We all get our cheat days every now and then but it is still important to know what you are eating.  Check out the worst super bowl foods below and their nutrition facts.  Recognize the serving size since just looking at the facts you may not think something is THAT bad….but think about how you aimlessly dip that chip into the 7 layer dip until its gone.  Serving size is about 2 tablespoons so chances are you are eating many many servings!  Enjoy your day and don’t deprive yourself…just be mindful and know what you are eating!

Buffalo Wings: Just 6 chicken wings can have about 600 calories and 40 grams of fat!  And this does not even include the heeping scoop of blue cheese dressing you are chasing each wing with.

Beer: Yes I just couldn’t resist using this picture again; its just too ridiculous not to.  We all love to enjoy a nice cold beer with football but it never ends there…especially on days like the superbowl.  One beer has about 150 calories and 12 carbs so multiply this by< _?__> and chances are a lot of you have hit your calories intake for the day with beer alone!  Also, the more alcohol you are drinking, the more likely you are to lose control and overeat even more. 

Nachos: A must have of many. Nachos are full of saturated fat and do not offering any other redeeming nutrients.  A plate of loaded nachos can have 1,500 calories, 150 grams of carbs, 80 grams of fat, and 1,500 mgs of sodium.  Check out our healthier Greek Nachos for a nice alternative.

7 Layer Dip: More like the 7 circles of hell.  This is nothing more than fat, layered upon fat, layered upon fat, topped with some olives (I hate olives) and tomatoes.  Sour cream, cream cheese, high-fat ground beef, fatty processed cheese, guacamole (fatty, although good fat), and whatever else people toss into this Frankenstein of a dip.  One plate of this has more than 4,000 calories…if you are splitting this thing 4-5 ways, you’re getting close to half a days calories right here.  For a healthier, and tastier option, try making an Old Bay seasoned crab dip.  Use a little light mayo and save a ton of calories.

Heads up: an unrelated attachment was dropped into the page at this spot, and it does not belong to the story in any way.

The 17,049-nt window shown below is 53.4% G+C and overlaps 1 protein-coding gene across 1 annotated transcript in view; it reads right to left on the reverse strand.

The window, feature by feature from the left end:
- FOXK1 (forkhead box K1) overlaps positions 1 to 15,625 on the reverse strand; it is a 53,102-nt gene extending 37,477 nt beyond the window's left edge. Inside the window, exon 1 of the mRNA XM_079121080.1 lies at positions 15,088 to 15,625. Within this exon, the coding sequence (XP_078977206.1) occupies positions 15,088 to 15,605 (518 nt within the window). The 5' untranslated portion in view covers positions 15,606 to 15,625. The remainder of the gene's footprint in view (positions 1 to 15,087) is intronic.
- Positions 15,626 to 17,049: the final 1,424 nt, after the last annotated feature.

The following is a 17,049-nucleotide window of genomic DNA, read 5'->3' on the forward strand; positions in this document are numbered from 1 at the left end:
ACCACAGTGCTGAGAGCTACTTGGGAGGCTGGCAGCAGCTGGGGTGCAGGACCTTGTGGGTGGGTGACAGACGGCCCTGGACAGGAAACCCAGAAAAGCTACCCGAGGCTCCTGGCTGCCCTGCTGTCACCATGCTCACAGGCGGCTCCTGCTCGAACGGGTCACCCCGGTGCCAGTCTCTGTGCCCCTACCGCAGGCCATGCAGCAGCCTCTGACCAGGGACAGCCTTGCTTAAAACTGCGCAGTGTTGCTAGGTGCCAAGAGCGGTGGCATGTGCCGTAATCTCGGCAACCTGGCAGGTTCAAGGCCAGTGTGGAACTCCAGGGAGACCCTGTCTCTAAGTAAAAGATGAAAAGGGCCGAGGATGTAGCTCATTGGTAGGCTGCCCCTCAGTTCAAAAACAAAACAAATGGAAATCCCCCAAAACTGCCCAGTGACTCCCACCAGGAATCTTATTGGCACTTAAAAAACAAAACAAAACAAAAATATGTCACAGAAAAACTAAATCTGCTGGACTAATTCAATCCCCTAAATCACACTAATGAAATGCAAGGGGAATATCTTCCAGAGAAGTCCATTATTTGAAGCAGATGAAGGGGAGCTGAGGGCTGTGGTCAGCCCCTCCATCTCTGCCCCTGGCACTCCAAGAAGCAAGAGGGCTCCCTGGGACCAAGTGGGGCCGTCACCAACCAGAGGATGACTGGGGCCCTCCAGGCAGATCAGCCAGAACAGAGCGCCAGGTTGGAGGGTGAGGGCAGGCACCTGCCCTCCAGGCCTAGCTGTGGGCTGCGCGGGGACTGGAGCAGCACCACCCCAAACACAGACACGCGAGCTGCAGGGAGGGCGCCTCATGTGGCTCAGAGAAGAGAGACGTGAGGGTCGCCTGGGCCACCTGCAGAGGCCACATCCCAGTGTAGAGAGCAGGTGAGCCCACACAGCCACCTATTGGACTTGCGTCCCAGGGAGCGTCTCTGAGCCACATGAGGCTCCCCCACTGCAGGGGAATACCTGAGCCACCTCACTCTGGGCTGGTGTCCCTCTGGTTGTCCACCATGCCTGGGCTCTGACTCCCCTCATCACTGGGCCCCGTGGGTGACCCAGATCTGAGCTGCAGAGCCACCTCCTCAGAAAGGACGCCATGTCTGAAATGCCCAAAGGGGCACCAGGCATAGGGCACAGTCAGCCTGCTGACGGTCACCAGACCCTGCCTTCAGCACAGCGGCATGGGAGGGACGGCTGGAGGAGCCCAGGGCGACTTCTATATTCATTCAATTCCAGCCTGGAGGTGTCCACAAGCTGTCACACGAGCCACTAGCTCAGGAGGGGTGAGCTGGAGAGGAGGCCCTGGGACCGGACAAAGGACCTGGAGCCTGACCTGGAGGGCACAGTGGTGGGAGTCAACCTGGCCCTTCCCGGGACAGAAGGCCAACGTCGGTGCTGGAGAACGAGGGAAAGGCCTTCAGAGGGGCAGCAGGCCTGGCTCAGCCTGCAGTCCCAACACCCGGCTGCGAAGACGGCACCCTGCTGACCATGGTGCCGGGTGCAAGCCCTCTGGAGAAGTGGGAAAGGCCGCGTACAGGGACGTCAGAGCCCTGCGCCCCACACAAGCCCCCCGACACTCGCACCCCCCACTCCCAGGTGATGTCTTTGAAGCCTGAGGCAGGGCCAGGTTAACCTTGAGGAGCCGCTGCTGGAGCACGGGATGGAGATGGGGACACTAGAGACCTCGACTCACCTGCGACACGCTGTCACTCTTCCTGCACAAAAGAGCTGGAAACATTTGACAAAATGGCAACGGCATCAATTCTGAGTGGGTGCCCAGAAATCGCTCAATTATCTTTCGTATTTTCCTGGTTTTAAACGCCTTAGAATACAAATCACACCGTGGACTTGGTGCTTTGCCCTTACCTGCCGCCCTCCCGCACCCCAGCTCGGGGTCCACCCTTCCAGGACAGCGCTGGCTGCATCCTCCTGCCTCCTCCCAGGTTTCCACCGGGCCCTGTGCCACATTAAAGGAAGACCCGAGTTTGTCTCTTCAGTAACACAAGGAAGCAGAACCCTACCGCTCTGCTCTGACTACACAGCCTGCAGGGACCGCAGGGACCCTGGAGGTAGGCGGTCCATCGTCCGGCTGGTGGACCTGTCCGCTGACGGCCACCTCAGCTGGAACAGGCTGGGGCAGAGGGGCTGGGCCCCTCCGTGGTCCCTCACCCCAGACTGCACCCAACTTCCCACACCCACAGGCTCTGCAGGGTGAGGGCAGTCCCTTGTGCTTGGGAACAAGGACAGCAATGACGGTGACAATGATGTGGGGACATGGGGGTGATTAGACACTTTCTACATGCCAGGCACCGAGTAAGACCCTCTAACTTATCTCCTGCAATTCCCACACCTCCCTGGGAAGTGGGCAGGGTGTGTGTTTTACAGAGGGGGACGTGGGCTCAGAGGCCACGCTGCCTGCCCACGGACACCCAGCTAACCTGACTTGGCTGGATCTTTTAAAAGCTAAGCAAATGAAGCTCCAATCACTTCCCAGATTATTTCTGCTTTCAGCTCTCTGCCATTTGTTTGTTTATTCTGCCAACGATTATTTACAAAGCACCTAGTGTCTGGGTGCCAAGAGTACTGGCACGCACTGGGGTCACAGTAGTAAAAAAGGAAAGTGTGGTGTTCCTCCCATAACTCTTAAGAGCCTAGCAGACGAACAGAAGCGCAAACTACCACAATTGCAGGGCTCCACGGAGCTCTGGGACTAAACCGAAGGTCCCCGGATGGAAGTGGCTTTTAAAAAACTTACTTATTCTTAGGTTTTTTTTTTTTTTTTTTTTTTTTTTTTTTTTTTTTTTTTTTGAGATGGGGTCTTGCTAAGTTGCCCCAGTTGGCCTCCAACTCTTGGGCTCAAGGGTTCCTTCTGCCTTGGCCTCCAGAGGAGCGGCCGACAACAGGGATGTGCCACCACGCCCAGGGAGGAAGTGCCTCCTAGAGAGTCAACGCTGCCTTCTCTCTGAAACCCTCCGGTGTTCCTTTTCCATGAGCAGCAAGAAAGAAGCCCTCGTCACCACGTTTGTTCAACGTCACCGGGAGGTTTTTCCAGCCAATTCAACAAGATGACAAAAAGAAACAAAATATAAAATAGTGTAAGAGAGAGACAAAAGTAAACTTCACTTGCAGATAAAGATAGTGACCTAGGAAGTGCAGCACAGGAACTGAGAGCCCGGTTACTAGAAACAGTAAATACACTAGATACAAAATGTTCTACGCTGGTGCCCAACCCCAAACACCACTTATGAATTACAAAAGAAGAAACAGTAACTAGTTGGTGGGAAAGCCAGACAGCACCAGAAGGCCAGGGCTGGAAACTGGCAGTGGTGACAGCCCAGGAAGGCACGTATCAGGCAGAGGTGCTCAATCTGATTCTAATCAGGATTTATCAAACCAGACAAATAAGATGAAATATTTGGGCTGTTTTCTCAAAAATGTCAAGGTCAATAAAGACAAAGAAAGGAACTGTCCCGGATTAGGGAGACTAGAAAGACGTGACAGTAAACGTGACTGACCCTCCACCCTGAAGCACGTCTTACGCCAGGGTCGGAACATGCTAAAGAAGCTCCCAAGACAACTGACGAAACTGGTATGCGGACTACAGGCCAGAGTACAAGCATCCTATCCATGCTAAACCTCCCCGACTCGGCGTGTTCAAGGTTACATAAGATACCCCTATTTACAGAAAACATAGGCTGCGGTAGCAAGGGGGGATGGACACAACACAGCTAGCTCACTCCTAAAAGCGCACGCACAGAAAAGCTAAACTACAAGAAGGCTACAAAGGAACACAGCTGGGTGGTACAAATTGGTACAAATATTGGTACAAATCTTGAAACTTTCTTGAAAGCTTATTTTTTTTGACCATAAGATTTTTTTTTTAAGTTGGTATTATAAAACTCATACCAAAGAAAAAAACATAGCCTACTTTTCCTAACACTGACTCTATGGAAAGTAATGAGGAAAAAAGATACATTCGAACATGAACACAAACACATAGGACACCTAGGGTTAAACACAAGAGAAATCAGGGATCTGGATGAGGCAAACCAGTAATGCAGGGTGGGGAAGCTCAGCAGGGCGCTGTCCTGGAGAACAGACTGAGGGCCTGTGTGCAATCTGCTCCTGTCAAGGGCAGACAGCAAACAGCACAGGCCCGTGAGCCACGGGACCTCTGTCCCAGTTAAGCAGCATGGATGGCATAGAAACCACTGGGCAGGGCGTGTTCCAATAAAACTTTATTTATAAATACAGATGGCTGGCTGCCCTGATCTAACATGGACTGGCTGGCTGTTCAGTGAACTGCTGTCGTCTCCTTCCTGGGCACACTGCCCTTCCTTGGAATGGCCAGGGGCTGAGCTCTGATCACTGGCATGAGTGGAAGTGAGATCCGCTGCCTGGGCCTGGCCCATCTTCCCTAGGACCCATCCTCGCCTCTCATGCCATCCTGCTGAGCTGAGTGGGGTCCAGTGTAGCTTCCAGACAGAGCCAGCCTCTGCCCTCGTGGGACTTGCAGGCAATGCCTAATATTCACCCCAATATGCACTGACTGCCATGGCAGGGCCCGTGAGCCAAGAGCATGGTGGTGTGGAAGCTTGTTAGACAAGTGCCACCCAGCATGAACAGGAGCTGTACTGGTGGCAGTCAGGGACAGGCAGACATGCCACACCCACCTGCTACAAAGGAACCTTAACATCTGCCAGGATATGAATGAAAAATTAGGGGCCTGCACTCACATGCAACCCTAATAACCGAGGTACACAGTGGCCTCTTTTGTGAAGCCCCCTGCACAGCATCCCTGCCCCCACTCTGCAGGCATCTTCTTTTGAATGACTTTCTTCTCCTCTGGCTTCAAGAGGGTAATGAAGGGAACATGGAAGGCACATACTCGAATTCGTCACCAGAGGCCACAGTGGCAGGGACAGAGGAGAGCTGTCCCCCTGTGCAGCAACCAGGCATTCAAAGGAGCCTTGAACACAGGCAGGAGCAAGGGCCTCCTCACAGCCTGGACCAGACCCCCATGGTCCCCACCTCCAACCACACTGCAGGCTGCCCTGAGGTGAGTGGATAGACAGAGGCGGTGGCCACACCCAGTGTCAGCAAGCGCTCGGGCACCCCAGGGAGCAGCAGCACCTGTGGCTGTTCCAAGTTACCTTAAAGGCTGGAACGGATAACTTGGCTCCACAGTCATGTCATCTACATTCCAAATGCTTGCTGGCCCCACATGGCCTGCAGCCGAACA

Brats: I must admit, I love a good brat.  Not the Johnsonville nonsense that most people pick up at the grocery store, but a genuine butcher shop brat.  These things are exploding with artery clogging fat though.  While I’m not going to tell you to completely skip these wonderful creations, try to limit yourself to just one.  (I’ve been known to eat 4-5 links in a sitting before).

Ribs: Another fan favorite.  Good ribs are traditionally the high-fat pork variety.  Often they will be slow cooked for hours and hours bringing out all the smokey goodness.  That said, they are incredibly high in calories.  Just one rib contains a couple hundred calories.  Not to mention, if you top your ribs with sugary, carb-laden BBQ sauce, you are adding even more calories to this monstrocity. 

Fried Chicken: It’s hard to do fried chicken bad (unless you’re KFC).  The crispy, crunchy exterior encasing the juicy and tender meat inside is hard to pass up.  However, when anything is deep-fried, you know its going to be bad for you.  Grams upon grams of saturated and trans fats make this a snack to avoid, or at least limit your consumption of.  Trans fats are notorious for being one of the worst things you can put in your body.  To make a healthy substitute, try breading your chicken in panko crumbs, then baking in the oven.  You will hardly be able to tell the difference.

Spinach Artichoke Dip: Don’t let the spinach and artichoke fool you.  This dip is made up with mayo, cream cheese, sour cream, and other cheeses of choice.  Quarter cup of this dip with a few chips is about 350 cals, 20 grams of fat, and 700 mgs of sodium.  Always remember, just because a dish contains vegetables does NOT make it healthy! This dip is just as bad as the other items on this list.

Pigs in a Blanket – Here and there, these things aren’t too bad.  The problem is, no one ever eats just one or two.  By piling your plate with 6, 7, or 8+ of these little devils, you are really going to overload on the fat and calories.  Maybe you top yours with some sugar filled ketchup (yup, ketchup has high sugar content).  Now your increasing your carb intake along with the fat.  Try to limit yourself to no more than 3, and use mustard instead of ketchup.

Healthy Foods: 7 Ways to Be a Healthier Shopper

Some great tips below from Kristen Kirkpatick.

When you read a nutrition label, what do you look for first? If you’re like many Americans, you answered “calories.”

Calories are important, but what if you turned around two labels without knowledge of the products and realized that per serving, each had only 100 calories. Both seem pretty harmless. But consider that 18 large strawberries and 11 small gummy bears each have about 100 calories. The strawberries are full of fiber, potassium, folate and vitamin C — nutrients that will enhance your health. The gummy bears are full of sugar, and other than a few gel stabilizers, nothing else. Although both are 100 calories, the quality of those calories isn’t even comparable. Understanding the 100-calorie example and adapting a few other rules may be all you need to be savvy grocery store shopper.